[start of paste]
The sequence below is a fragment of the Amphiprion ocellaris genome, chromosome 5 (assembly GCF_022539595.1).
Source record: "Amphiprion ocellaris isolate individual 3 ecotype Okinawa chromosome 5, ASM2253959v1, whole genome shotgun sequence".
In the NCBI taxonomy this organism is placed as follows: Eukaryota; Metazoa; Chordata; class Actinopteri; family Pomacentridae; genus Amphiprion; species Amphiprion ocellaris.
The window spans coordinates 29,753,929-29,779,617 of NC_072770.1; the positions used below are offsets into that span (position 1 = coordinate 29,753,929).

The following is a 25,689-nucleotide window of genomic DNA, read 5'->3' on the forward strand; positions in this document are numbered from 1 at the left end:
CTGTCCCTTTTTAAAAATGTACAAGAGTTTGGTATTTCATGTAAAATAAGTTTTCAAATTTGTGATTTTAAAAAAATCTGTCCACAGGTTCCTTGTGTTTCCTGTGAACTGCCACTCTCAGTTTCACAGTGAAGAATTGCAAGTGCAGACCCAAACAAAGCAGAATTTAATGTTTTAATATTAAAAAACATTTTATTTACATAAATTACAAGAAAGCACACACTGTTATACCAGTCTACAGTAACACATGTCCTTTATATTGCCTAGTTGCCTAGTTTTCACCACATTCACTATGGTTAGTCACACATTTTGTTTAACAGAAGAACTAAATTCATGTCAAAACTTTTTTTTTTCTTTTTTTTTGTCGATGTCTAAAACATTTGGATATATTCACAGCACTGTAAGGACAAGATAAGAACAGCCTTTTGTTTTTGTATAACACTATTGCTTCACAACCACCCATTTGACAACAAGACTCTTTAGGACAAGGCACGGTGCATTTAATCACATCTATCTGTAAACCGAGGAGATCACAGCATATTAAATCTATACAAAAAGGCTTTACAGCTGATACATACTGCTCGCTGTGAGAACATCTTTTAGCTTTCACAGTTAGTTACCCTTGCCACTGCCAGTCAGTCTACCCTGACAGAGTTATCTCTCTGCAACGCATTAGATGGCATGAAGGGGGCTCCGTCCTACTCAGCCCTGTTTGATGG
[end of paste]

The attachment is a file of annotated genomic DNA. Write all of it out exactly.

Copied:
The sequence below is a fragment of the Amphiprion ocellaris genome, chromosome 5 (assembly GCF_022539595.1).
Source record: "Amphiprion ocellaris isolate individual 3 ecotype Okinawa chromosome 5, ASM2253959v1, whole genome shotgun sequence".
In the NCBI taxonomy this organism is placed as follows: Eukaryota; Metazoa; Chordata; class Actinopteri; family Pomacentridae; genus Amphiprion; species Amphiprion ocellaris.
The window spans coordinates 29,753,929-29,779,617 of NC_072770.1; the positions used below are offsets into that span (position 1 = coordinate 29,753,929).

The following is a 25,689-nucleotide window of genomic DNA, read 5'->3' on the forward strand; positions in this document are numbered from 1 at the left end:
CTGTCCCTTTTTAAAAATGTACAAGAGTTTGGTATTTCATGTAAAATAAGTTTTCAAATTTGTGATTTTAAAAAAATCTGTCCACAGGTTCCTTGTGTTTCCTGTGAACTGCCACTCTCAGTTTCACAGTGAAGAATTGCAAGTGCAGACCCAAACAAAGCAGAATTTAATGTTTTAATATTAAAAAACATTTTATTTACATAAATTACAAGAAAGCACACACTGTTATACCAGTCTACAGTAACACATGTCCTTTATATTGCCTAGTTGCCTAGTTTTCACCACATTCACTATGGTTAGTCACACATTTTGTTTAACAGAAGAACTAAATTCATGTCAAAACTTTTTTTTTTCTTTTTTTTTGTCGATGTCTAAAACATTTGGATATATTCACAGCACTGTAAGGACAAGATAAGAACAGCCTTTTGTTTTTGTATAACACTATTGCTTCACAACCACCCATTTGACAACAAGACTCTTTAGGACAAGGCACGGTGCATTTAATCACATCTATCTGTAAACCGAGGAGATCACAGCATATTAAATCTATACAAAAAGGCTTTACAGCTGATACATACTGCTCGCTGTGAGAACATCTTTTAGCTTTCACAGTTAGTTACCCTTGCCACTGCCAGTCAGTCTACCCTGACAGAGTTATCTCTCTGCAACGCATTAGATGGCATGAAGGGGGCTCCGTCCTACTCAGCCCTGTTTGATGG